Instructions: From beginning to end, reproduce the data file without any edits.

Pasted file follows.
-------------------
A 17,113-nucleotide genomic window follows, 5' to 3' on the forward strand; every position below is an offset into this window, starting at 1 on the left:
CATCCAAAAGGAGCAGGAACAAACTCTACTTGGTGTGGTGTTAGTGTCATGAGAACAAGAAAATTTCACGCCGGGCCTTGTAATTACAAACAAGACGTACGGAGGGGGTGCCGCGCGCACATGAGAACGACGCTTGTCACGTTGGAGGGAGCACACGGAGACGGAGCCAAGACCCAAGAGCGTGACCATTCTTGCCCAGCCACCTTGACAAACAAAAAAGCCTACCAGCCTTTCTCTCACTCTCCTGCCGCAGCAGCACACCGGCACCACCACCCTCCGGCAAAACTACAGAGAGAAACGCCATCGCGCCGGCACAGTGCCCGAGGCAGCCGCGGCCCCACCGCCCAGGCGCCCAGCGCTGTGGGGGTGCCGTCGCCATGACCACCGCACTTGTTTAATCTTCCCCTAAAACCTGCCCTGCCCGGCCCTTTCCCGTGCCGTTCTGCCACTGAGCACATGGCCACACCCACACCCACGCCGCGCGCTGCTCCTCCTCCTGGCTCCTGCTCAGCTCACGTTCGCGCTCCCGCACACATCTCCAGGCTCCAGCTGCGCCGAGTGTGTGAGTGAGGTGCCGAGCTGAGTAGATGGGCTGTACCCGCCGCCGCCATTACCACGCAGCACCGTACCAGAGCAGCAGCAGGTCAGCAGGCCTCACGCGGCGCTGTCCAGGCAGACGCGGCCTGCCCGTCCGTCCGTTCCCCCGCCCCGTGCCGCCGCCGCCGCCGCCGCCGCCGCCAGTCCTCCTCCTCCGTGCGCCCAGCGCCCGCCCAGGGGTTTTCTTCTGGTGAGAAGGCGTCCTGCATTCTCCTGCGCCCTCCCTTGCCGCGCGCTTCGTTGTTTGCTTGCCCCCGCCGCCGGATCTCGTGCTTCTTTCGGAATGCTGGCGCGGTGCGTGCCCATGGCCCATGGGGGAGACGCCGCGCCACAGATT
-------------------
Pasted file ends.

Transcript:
A 17,113-nucleotide genomic window follows, 5' to 3' on the forward strand; every position below is an offset into this window, starting at 1 on the left:
CATCCAAAAGGAGCAGGAACAAACTCTACTTGGTGTGGTGTTAGTGTCATGAGAACAAGAAAATTTCACGCCGGGCCTTGTAATTACAAACAAGACGTACGGAGGGGGTGCCGCGCGCACATGAGAACGACGCTTGTCACGTTGGAGGGAGCACACGGAGACGGAGCCAAGACCCAAGAGCGTGACCATTCTTGCCCAGCCACCTTGACAAACAAAAAAGCCTACCAGCCTTTCTCTCACTCTCCTGCCGCAGCAGCACACCGGCACCACCACCCTCCGGCAAAACTACAGAGAGAAACGCCATCGCGCCGGCACAGTGCCCGAGGCAGCCGCGGCCCCACCGCCCAGGCGCCCAGCGCTGTGGGGGTGCCGTCGCCATGACCACCGCACTTGTTTAATCTTCCCCTAAAACCTGCCCTGCCCGGCCCTTTCCCGTGCCGTTCTGCCACTGAGCACATGGCCACACCCACACCCACGCCGCGCGCTGCTCCTCCTCCTGGCTCCTGCTCAGCTCACGTTCGCGCTCCCGCACACATCTCCAGGCTCCAGCTGCGCCGAGTGTGTGAGTGAGGTGCCGAGCTGAGTAGATGGGCTGTACCCGCCGCCGCCATTACCACGCAGCACCGTACCAGAGCAGCAGCAGGTCAGCAGGCCTCACGCGGCGCTGTCCAGGCAGACGCGGCCTGCCCGTCCGTCCGTTCCCCCGCCCCGTGCCGCCGCCGCCGCCGCCGCCGCCGCCAGTCCTCCTCCTCCGTGCGCCCAGCGCCCGCCCAGGGGTTTTCTTCTGGTGAGAAGGCGTCCTGCATTCTCCTGCGCCCTCCCTTGCCGCGCGCTTCGTTGTTTGCTTGCCCCCGCCGCCGGATCTCGTGCTTCTTTCGGAATGCTGGCGCGGTGCGTGCCCATGGCCCATGGGGGAGACGCCGCGCCACAGATT